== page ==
When you increase CPU resources, we recommend adding at least 6.5 GB of memory for each vCPU (up to 16 vCPUs) that you provision for the instance. When you use more than 16 vCPUs, you don't need to add 6.5 GB of memory for each vCPU, but you should monitor your instance to ensure it has enough memory.

Warning: We recommend that users configure webhook events to notify external systems of activity on GitHub Enterprise Server. Automated checks for changes, or polling, will negatively impact the performance and scalability of your instance. For more information, see "About webhooks."

You can increase your instance's CPU or memory resources. For more information, see "Increasing CPU or memory resources.

Determining the machine type

Before launching your GitHub Enterprise Server instance on Google Cloud Platform, you'll need to determine the machine type that best fits the needs of your organization.

Supported machine types

GitHub Enterprise Server is supported on the following Google Compute Engine (GCE) machine types. For more information, see the Google Cloud Platform machine types article.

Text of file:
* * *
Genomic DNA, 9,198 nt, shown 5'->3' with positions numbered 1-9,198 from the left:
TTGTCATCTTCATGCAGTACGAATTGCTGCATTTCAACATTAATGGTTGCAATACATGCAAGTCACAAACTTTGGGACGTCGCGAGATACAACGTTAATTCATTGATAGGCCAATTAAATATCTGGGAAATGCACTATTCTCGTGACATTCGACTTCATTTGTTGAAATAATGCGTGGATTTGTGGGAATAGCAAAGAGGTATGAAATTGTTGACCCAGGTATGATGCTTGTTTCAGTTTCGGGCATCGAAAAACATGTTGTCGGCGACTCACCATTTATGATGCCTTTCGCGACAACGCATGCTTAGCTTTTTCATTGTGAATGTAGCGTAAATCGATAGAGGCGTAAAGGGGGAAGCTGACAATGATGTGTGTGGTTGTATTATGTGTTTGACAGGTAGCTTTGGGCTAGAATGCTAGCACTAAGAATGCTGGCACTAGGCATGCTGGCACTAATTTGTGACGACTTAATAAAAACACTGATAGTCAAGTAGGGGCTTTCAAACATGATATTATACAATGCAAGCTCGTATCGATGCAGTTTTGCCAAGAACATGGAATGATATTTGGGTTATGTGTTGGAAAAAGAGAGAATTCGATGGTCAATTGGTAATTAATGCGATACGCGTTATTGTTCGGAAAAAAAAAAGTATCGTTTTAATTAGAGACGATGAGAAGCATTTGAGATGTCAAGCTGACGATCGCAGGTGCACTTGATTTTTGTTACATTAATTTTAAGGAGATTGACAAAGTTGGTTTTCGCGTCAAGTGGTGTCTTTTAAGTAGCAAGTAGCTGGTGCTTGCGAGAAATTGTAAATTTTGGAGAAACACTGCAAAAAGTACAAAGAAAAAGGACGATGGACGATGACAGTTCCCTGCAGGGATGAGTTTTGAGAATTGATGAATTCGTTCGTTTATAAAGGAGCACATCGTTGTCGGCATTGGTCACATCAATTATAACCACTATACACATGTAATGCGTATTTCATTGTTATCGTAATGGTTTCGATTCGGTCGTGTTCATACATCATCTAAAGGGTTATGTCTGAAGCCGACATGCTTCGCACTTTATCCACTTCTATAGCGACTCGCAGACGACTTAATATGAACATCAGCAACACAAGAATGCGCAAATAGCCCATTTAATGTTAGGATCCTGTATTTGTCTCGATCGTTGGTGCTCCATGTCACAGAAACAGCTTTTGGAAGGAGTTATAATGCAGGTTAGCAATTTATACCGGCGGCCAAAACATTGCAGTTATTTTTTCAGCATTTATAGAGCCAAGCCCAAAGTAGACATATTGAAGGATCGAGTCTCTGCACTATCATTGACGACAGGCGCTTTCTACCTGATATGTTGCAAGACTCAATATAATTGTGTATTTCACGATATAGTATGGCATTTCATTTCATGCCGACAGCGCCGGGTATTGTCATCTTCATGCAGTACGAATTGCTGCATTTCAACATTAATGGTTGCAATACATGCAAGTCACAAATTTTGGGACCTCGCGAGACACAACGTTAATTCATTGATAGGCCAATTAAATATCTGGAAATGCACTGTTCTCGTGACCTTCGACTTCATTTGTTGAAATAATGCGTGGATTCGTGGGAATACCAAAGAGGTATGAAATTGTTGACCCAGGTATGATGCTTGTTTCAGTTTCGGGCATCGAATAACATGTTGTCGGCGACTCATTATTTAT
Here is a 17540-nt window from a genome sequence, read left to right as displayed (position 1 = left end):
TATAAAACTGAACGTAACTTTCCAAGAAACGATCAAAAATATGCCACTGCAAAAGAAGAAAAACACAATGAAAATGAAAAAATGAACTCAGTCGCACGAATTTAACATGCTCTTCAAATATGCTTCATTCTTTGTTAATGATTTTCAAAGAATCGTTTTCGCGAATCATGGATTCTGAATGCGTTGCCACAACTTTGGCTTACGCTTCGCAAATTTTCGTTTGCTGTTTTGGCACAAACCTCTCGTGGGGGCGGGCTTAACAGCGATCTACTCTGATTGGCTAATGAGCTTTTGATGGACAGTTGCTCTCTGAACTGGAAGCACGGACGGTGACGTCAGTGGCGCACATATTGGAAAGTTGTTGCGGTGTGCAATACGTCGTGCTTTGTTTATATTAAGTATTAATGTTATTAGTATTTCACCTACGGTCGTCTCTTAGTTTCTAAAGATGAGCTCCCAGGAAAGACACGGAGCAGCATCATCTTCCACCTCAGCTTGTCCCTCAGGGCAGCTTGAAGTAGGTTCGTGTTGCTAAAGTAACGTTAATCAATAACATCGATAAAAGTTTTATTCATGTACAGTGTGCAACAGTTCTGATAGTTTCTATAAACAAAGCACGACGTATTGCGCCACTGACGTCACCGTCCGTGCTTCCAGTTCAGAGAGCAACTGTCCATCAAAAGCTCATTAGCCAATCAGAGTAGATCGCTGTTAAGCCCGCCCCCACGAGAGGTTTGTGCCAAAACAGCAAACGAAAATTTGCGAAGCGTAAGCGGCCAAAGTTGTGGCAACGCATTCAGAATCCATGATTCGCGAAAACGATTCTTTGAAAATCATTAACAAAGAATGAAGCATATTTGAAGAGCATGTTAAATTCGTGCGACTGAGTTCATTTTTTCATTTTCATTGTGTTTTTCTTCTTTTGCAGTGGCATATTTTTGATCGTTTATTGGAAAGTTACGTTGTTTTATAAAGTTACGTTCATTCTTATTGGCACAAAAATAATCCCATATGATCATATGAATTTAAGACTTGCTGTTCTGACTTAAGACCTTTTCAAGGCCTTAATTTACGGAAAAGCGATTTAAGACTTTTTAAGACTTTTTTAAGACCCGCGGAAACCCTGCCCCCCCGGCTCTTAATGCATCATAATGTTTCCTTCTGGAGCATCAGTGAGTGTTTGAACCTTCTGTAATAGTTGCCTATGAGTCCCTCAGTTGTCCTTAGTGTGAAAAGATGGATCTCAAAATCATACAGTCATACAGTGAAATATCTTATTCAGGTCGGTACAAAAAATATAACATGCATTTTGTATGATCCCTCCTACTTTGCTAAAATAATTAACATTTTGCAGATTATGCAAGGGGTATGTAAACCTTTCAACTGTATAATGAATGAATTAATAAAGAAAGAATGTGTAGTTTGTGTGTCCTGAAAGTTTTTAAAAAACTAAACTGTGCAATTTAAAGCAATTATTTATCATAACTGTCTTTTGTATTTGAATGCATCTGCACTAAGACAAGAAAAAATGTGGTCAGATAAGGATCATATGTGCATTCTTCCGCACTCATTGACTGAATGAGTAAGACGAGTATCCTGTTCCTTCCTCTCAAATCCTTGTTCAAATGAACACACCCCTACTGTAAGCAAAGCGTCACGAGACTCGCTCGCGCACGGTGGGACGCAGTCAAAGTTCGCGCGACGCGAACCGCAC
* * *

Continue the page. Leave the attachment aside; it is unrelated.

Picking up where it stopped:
Based on your user license count, we recommend these machine types.

SeatsRecommended type
Trial, demo, or 10 light usersn1-standard-4
10 - 3000n1-standard-8
3000 - 5000n1-highmem-8
5000 - 8000n1-highmem-16
8000 - 10000+n1-highmem-32

Note: You can always scale up your CPU or memory by resizing your instance. However, because resizing your CPU or memory requires downtime for your users, we recommend over-provisioning resources to account for scale.

Selecting the GitHub Enterprise Server image

  1. Using the gcloud compute command-line tool, list the public GitHub Enterprise Server images:

    $ gcloud compute images list --project github-enterprise-public --no-standard-images
  2. Take note of the image name for the latest GCE image of GitHub Enterprise Server.

Configuring the firewall